What school has the best student/faculty ratio?

<p>According to The Princeton Review it looks like Rice University has the lowest S/F ratio at 5:1, but Yale is close behind at 6:1</p>

<p>Did I miss anyone?</p>

<p>Caltech (3:1)</p>

<p>Yes. I'd second that. Caltech claims to have the lowest student/faculty ratio in the U. S. </p>

<p>That may not correlate to average class size though. Some of those faculty may teach just one class and do mainly research.</p>

<p>Princeton has historically been at 5:1 and Caltech at 3:1, but I seem to remember one increasing recently.</p>

<p>CalTech at 2.8:1</p>

<p><a href="http://finance.caltech.edu/budget/cds2009.pdf%5B/url%5D"&gt;http://finance.caltech.edu/budget/cds2009.pdf&lt;/a&gt;&lt;/p>

<p>Princeton at 5:1</p>

<p><a href="http://talk.collegeconfidential.com/princeton-university/780511-new-princeton-2009-2010-viewbook-available.html%5B/url%5D"&gt;http://talk.collegeconfidential.com/princeton-university/780511-new-princeton-2009-2010-viewbook-available.html&lt;/a&gt;&lt;/p>

<p>each of those schools misreports its s/f ratio by omitting graduate students from the student half of the calculation. that said, they still have among the nations best s/f ratios... just at closer to 6/1 (caltech) or 8/1 (rice and princeton).</p>

<p>erica, is there anything in the common data set instructions that specifically states that only undergraduate students should be used in the calculation of student teacher ratio that you don't understand?</p>

<p><a href="http://talk.collegeconfidential.com/college-search-selection/708190-avg-class-size.html%5B/url%5D"&gt;http://talk.collegeconfidential.com/college-search-selection/708190-avg-class-size.html&lt;/a&gt;&lt;/p>

<p>Emory's class sizes are outstanding... very small class sizes... I believe the average student to faculty ratio is either 6:1 or 7:1.</p>

<p>Please define "best faculty-to-student ratio".</p>

<p>@alam1</p>

<p>You aren't even at Emory yet. Anyone can cite a S/F ratio. OP is looking for something more.</p>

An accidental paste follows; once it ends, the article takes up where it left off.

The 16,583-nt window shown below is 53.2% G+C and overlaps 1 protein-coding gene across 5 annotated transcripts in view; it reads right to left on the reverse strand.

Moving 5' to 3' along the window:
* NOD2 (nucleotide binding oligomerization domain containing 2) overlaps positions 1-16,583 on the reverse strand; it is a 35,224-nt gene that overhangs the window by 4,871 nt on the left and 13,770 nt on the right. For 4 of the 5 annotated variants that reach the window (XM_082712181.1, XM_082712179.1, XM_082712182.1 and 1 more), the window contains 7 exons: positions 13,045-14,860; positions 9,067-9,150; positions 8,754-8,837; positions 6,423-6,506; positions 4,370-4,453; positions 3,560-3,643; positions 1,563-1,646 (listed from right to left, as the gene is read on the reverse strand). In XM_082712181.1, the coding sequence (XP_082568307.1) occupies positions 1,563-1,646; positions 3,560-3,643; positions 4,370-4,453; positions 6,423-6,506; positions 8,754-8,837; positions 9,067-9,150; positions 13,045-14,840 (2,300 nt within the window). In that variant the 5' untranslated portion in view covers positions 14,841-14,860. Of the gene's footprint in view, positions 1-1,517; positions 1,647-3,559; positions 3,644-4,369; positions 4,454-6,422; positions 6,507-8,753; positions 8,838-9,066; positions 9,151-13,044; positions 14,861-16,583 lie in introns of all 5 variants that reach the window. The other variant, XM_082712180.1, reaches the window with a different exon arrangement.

<p>"erica, is there anything in the common data set instructions that specifically states that only undergraduate students should be used in the calculation of student teacher ratio that you don't understand?"</p>

<p>JohnAdams, whether or not the CDS specifically asks universities to count graduate students when calculating student/faculty ratios, it does not change the fact that most public universities include graduate students when calculating ratios whereas most private universities do not. For example, if Princeton counted graduate students in its calculations, its ratio would be 8:1 rather than the more impressive 5:1 listed in the USNWR. Princeton is actually not such a bad guy in this because it has a small graduate school relative to its undergraduate student population. Schools like Caltech, Chicago, Columbia and Harvard, where graduate students outnumber undergraduate students 2:1, are far worse. Harvard claims a student to faculty ratio of 7:1. If they included graduate students, their ratio would be 15:1. Graduate students SHOULD be included in the ratio because they too take much time away from faculty.</p>

<p>This is just one of the ways that private universities benefit from setting different standards in reporting data. Public universities have their hands tied and private universities just take cheap shots, claiming they offer a "far more personal" experience, throwing those manipulated figures at impressionable high schoolers and overly protective parents.</p>

<p>
[quote]
Schools like Caltech, Chicago, Columbia and Harvard, where graduate students outnumber undergraduate students 2:1, are far worse. Harvard claims a student to faculty ratio of 7:1. If they included graduate students, their ratio would be 15:1.

[/quote]
</p>

<p>So the S:F ratio is simple in theory, but hard to count in practice. Accounting for graduate students is just one part of the problem. Another complication is all the part-time, intermittent and temporary people in the population (both students and faculty). In principle, it should be possible to aggregate them into "full time equivalents", but this gets into both problems of definition and problems of actually carrying out a count. Then there is the matter of how to count research faculty. If they don't teach, should they be counted at all? Or as fractions?</p>

<p>The numbers at small, selective, private liberal arts colleges are relatively straightforward. Almost all students are full-time residential students enrolled in 4 year degree programs. There are no (or few) grad students. Relatively many faculty members are full-time teachers. At Swarthmore, for example, the ratio of full-time to part-time faculty is 6:1 (according to stateuniversity.com).</p>

<p>At large public research universities, the picture becomes more complicated. There are grad students, relatively many PIT students, relatively many students who do not graduate in 4 years or who are not even enrolled in 4 year degree programs. Relatively many faculty teach part time, or don't teach undergrads. At Wisconsin, the ratio of FT to PT is 2:1.</p>